Numéro: The photographer David Bailey describes you as a ‘virulent old aunt’. I take it the photo shoot went well then.
The very dear David has an annoying habit of reducing people to one or two epithets, which are generally odious. When I was in his studio, for example, he called me “old monkey”. Which, perhaps coming from him, should be taken as a compliment.
What memories does this old monkey have of the Second World War?
We all slept under tables, in case the roof fell on our heads. Sirens, curfews, rationing… Despite the darkness of the time, my parents taught me to leave the planet in a better state than that in which we found it. They were very hospitable to evacuees and German prisoners of war, which certainly made a splash amongst the cottages. I also remember they housed the first black man that Wigan – our little hometown in the north of England – had ever seen. Henry. A sublime man, like an ebony sculpture. The village children, who were used to seeing their fathers return from the mine with faces blackened by the soot, couldn’t believe their eyes. They would follow him down the street like the messiah.
How did you cope with the untimely death of your mother when you were 12, and then your father when you were 24?
I never got over it. My biggest regret is not having known my parents in my adult life. Never having had the chance to talk about essential, fundamental things with them. Never having been their confident or their friend. Never being able to tell them about my homosexuality.
Have you always assumed your sexuality?
I realised at a very young age that I found Michelangelo’s David much more arousing that Botticelli’s Venus. But at that time, it wasn’t exactly something we shouted about from the rooftops. And for good reason: homosexuality was repressed in Great Britain until 1967. Strictly speaking, I was therefore a criminal until the age of 28. And when it wasn't the police wanting to throw you in prison, it was opinion that would lynch you in the public eye. It was abominable.
Interview with Ian McKellen, 1981.
Was it at Cambridge University that you gave up your Lancashire accent for the polished English that made your reputation?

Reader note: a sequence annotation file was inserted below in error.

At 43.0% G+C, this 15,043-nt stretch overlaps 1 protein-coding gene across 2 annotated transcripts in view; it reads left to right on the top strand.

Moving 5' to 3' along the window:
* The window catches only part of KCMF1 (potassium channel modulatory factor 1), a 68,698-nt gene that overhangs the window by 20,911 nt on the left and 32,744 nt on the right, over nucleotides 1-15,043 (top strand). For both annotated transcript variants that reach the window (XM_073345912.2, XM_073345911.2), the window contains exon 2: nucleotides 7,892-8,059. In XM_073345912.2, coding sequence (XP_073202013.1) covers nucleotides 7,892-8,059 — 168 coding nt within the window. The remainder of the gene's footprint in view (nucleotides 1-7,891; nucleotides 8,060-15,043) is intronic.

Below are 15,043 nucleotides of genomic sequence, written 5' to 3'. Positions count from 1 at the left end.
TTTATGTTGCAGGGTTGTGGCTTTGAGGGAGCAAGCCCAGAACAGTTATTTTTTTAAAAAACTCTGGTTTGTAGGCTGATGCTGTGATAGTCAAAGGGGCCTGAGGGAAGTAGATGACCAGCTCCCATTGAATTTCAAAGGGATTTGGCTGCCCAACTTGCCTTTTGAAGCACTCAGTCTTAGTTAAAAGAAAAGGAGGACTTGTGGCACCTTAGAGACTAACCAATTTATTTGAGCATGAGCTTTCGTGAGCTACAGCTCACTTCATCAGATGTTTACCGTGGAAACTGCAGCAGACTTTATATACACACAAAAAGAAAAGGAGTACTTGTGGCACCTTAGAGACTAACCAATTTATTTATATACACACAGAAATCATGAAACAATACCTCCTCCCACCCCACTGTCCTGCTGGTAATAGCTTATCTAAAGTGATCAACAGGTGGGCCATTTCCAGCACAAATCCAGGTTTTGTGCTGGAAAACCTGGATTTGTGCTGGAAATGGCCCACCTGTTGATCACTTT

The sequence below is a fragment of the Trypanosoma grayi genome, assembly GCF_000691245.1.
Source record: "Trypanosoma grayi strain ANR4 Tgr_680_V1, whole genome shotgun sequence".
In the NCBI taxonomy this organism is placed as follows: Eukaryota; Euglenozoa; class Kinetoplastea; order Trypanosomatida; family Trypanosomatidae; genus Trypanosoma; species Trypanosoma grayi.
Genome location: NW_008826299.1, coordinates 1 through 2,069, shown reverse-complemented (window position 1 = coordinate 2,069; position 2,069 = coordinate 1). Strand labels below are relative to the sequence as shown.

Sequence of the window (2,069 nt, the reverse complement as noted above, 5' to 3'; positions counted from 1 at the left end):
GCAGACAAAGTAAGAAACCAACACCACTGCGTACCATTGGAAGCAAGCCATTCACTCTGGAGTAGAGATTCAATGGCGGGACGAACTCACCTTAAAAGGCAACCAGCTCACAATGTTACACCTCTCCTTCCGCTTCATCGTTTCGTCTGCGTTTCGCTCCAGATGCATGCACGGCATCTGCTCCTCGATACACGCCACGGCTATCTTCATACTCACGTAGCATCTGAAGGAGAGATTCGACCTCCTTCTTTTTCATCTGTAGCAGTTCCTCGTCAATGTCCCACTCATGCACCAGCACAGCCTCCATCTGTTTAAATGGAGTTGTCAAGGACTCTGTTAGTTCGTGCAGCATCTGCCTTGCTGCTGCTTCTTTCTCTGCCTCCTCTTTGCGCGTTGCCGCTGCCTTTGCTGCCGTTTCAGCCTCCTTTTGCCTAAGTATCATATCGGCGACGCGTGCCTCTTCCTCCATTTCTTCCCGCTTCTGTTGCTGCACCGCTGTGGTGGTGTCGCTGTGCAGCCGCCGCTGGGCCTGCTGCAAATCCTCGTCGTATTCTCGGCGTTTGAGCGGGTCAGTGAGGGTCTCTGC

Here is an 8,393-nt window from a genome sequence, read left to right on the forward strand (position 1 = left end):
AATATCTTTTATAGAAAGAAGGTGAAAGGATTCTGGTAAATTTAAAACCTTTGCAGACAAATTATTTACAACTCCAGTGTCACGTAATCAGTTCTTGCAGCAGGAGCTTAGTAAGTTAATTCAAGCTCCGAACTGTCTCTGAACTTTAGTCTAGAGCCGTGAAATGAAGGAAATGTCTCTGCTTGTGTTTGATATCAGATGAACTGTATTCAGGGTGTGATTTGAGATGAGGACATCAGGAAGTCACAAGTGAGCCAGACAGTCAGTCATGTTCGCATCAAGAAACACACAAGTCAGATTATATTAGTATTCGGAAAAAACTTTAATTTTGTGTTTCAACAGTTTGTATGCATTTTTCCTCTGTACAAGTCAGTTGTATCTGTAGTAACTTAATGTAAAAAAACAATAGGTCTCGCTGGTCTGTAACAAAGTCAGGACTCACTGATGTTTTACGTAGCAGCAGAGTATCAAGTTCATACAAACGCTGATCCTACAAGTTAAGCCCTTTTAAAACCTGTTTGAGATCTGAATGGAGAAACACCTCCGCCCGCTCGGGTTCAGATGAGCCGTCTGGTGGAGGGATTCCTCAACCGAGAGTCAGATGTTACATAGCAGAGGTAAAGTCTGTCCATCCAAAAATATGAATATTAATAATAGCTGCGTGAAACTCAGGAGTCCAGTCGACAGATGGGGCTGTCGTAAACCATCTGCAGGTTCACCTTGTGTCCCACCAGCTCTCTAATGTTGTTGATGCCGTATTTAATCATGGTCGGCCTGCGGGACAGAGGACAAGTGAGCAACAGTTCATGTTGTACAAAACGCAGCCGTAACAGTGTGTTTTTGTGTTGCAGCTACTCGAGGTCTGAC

Actors play their voices like musicians do an instrument. Mine has always been very flexible to say the least. As a child, I already had two ways of speaking: the first one - insulting, proletarian - that I reserved for my classmates, and the second - naive, complacent - that was for my parents. When I arrived at Cambridge, I quickly realised that unless I spoke as if I had a silver spoon in my mouth, I would never be accepted by these pedantic elitists.
How do you explain that despite your strict Christian upbringing, that today you are an unrepentant atheist?
As a child, I loved the communitarianism of the Christian parish. Religious schools, Sunday mass, cheap holidays between well-meaning Christians… It was only later that I realised religion was divisive rather than uniting. The rampant homophobia advocated by most religious leaders is enlightening. Religious belief is one thing, ideological bludgeoning is another.
Did you not worry about alienating your audience by proclaiming on an American talk show that the Bible is nothing but a lot of lies?
I was in the middle of promotion at the Cannes Film Festival when my tongue became forked. It would have been better if I’d swallowed it. But not all Americans are stupid evangelists. I can assure you that 5% of the population are perfectly frequentable.
Why then re-offend and tear up pages of the Bible in public?
"If a man lies with a male as with a woman, both of them have committed an abomination; they shall surely be put to death." I’m sorry, but it’s written there in black and white in Leviticus. By systematically finding these pesky verses in the bedside tables in hotel rooms, I ended up flying off the handle. Here's an anecdote: a couple of married friends had fun sending me around thirty of these pages, found in rooms on their travels. Their accompanying postcard simply said, "For the toilet." Duly noted.
“The Lord of the Rings” – Gandalf (Ian McKellen)
Why are British actors systematically relegated to darker supporting roles of Machiavelli or the outcasts in Hollywood productions?
Because we're non-natives, that’s why. Which is enough to frighten more than one person across the Atlantic, believe me. Besides, we’re the only foreigners whose language the Americans have mastered... even if they sometimes struggle. On the other hand, the English accent has delicate and sophisticated tones. Something that Americans always find rather suspect, unintelligible even. In the aftermath of the Second World War, the thugs in Hollywood films were German. During the Cold War, they were Russian. And lately, the trend is for Far Eastern criminals. Heroes, on the other hand, are invariably embodied by American stars. And if there’s one role that’s not part of my repertoire, then that’s it.
Does your title “Sir” get you a better table in the restaurant now that you are a knight of the Order of the British Empire?
Sir Laurence Olivier, Sir John Gielgud, Sir Alec Guinness... I’m not going to deny it was a great honour for me to join such a pantheon. There was just one problem. I found it perfectly diabolical that the Thatcher government gave me this distinction at a time that it was trying to pass a law that forbids any discussion of homosexuality in English schools. Since that day, the "sir" has been used above all to make myself heard by the political leaders with whom I speak regularly in the hope of changing certain mentalities.
[Archives Numéro 98, November 2008]